How to charge your phone at Glastonbury and save your battery

A new urinal, developed by UWE Bristol that will power lights and charge mobile phones at Glastonbury
A new urinal, developed by UWE Bristol that will power lights and charge mobile phones at Glastonbury

Why do people even take smartphones to Glastonbury?

Not long ago, Glastonbury used to be a relatively phone-free affair. When Michael Jackson died in 2009, for instance, barely any of the punters on the ground were able to verify whether it was true or not. By contrast, last year, when the EU Referendum collided with the festival, people standing in The Glade dance field were able to watch constituencies call out their results in real time thanks to social media, smartphones and brilliant service – even in rural Somerset.

Despite smartphones being valuable and easily damaged by moisture, they have become a festival essential as ticket-holders rely on them to keep in touch with friends and, of course, share their adventures with the wider world through social media. The problem remains, however...

How do you keep your phone charged?

While some return to the wild at Glastonbury, many hang on to their smartphones

Smartphones run out of battery during a single day spent in normal civilisation, so if you're taking photos, uploading them and using lots of data to contact friends, it can run out quickly. And then you can be scuppered.

Glastonbury has been responding to people's need for battery power for the past five years or so, with communications company sponsors Orange, and then EE, providing charge tents where people could sit and charge their phones after waiting in a massive queue. 

In 2014, power banks, or external, portable chargers were introduced for festival-goers to purchase ready to go, and then exchange for another charged-up one when it had run out. These remain available to buy in advance and at charge tents around the festival site, which are clearly marked on the Glastonbury map. 

But with a little preparation, you can save yourself the queue. Anker makes a variety of charge packs which, when fully powered up, can charge an iPhone between two and seven times. You can charge them up at mains power points and from your car battery en route down to the festival – just don't forget your power cable.  

How else can I save battery?

  • Wise deployment of airplane mode – when you're watching a set, sleeping or charging – will go a long way.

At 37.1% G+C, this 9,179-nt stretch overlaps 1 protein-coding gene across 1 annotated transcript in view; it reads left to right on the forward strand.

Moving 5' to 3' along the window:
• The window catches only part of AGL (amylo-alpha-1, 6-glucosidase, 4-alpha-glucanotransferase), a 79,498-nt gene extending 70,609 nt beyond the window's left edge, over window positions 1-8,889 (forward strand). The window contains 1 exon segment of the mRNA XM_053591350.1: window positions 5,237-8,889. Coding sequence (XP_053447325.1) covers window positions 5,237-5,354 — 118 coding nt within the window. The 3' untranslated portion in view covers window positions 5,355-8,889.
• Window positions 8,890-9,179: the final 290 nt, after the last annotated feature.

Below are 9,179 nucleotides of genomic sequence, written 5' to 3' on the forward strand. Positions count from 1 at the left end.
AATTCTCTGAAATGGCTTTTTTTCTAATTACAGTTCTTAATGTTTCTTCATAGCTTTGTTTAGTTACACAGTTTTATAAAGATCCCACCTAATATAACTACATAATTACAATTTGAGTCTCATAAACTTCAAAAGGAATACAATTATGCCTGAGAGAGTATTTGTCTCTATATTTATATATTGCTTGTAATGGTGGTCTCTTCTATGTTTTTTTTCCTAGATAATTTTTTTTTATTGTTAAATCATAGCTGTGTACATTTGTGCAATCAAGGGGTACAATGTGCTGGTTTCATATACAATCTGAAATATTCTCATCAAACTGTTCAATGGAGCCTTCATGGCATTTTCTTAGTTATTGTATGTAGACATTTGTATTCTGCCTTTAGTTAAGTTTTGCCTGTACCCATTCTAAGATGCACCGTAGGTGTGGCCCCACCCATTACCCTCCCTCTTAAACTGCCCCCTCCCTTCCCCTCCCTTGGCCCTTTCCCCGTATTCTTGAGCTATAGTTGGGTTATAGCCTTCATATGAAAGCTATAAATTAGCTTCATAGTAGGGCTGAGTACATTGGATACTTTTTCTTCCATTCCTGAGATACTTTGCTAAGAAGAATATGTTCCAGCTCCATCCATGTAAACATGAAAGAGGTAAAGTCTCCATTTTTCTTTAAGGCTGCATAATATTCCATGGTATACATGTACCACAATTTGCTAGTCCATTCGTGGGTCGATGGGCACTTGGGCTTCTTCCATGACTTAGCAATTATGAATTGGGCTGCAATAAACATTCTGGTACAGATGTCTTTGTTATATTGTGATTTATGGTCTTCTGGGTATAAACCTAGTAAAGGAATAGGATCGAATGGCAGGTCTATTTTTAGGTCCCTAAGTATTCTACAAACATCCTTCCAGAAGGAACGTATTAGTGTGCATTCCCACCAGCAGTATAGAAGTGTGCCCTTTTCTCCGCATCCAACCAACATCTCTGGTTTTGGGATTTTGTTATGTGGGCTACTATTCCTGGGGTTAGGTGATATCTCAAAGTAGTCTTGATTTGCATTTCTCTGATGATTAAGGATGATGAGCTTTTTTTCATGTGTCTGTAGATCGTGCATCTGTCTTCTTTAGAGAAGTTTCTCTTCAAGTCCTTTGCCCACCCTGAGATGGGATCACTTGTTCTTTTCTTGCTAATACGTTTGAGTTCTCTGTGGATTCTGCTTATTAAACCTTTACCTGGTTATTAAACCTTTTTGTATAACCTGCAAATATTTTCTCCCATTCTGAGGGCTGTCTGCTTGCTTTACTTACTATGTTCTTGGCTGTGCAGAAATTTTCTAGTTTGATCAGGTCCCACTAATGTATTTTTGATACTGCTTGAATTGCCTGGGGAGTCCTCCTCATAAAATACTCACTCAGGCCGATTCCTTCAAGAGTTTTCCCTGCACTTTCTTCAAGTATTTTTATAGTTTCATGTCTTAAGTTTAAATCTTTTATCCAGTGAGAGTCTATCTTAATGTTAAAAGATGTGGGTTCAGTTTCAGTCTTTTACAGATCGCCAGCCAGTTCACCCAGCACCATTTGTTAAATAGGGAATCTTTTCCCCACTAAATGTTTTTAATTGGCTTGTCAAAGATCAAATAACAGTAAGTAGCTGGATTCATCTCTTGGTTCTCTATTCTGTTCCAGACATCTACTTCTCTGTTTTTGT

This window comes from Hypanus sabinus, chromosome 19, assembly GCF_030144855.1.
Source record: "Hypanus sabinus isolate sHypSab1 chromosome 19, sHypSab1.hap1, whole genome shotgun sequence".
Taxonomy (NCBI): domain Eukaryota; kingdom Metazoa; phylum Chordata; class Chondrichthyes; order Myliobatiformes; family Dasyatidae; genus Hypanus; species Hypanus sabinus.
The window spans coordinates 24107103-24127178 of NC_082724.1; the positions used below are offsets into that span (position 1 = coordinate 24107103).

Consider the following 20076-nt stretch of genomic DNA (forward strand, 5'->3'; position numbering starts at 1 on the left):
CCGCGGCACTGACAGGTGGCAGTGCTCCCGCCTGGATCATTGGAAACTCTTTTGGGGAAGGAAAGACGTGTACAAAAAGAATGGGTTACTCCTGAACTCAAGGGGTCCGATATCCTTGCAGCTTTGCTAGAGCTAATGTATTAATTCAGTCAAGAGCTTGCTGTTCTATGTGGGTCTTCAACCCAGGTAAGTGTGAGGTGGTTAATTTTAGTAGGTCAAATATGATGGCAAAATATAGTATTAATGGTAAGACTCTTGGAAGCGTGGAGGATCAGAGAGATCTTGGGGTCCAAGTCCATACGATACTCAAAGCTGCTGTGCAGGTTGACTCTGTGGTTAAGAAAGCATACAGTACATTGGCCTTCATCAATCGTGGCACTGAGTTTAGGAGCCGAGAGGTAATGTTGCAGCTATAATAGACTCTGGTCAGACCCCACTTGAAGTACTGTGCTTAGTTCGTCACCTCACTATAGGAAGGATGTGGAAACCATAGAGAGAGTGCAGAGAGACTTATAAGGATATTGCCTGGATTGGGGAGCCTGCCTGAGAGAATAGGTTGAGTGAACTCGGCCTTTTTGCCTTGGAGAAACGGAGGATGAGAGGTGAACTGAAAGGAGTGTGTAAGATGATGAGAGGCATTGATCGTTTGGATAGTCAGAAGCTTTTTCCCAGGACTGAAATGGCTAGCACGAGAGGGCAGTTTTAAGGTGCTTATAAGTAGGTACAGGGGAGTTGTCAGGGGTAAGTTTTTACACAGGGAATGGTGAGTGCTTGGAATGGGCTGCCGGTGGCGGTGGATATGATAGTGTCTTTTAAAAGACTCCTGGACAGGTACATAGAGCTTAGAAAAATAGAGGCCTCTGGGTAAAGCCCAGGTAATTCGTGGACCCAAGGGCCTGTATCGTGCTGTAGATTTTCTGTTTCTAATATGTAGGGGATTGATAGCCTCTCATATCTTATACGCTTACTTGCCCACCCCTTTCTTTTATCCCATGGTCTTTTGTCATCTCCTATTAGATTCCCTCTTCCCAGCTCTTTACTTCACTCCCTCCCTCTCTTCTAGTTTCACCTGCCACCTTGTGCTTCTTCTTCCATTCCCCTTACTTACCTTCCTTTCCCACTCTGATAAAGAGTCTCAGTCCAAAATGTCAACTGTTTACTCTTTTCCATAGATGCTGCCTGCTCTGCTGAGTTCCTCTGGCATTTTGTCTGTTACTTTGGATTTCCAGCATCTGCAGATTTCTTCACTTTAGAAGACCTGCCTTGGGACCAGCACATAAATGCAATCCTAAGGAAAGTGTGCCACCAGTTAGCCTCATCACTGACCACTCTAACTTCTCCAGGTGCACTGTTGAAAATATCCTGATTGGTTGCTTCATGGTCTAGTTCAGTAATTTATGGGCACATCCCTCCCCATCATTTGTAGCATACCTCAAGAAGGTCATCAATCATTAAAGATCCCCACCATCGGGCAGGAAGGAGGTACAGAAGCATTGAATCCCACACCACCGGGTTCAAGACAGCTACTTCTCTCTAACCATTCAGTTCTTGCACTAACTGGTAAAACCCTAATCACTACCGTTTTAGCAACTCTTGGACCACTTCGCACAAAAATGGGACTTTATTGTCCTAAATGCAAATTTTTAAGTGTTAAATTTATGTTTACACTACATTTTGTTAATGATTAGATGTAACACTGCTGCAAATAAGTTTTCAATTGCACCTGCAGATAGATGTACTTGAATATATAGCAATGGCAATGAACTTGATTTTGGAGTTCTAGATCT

• Switching off data usage for apps you don't need while you're at Glastonbury, such as those for hailing taxis, Pinterest or banking apps, will save your battery as well as your data usage. 
  • Keep the Low Power Mode on throughout the festival. 
  • Disable Wifi and Bluetooth roaming. Although there are a few spots where you can get Wifi at Glastonbury, most of the festival isn't covered, so you can save battery by switching it off.
  • Try to avoid letting the battery drop to 20 per cent. This is a bit of a Catch-22 situation, but it is far easier to charge up a phone when it has between 20 and 80 per cent battery. 
  • Turn off your location services. Remember, Glastonbury is one big field, so your GPS won't be very helpful anyway. Use recognisable features for meeting points instead. 
  • Turn off your notifications.
  • Update all your apps before you go – new versions will be less battery-hungry. 

Is there Wifi at Glastonbury?

The charge tents also have Wifi, and there are Wifi-powered cows dotted around the site which act as hotspots. Otherwise, you're reliant on 4G, which is, mercifully, usually pretty fast.

Can I keep it somewhere safe?

Yes. There are free property lock-ups at most of the campsites and within the main festival ground. 

What happens if it gets lost or stolen?

Firstly, make sure you have Find My iPhone switched on. You'll thank yourself later. 

Lost property can be found at the Wagonshed by the Farmhouse. People do hand things in – more than 700 items, 118 of which were mobile phones, were handed in during 2016's festival – so it's worth making the trek there to check.

You can also report a lost item via email. Copy and paste this form into the body copy of an email and fill it in. It's a good idea to send a screengrab of your phone's details, including IMEI number and model, and emailing it to yourself and a friend, to have a reference. 

If you think your phone has been stolen, the police compound is at the top of the Big Ground camping field, near the Bank and the Farmhouse. This is where you can report the crime and get a reference number for insurance purposes.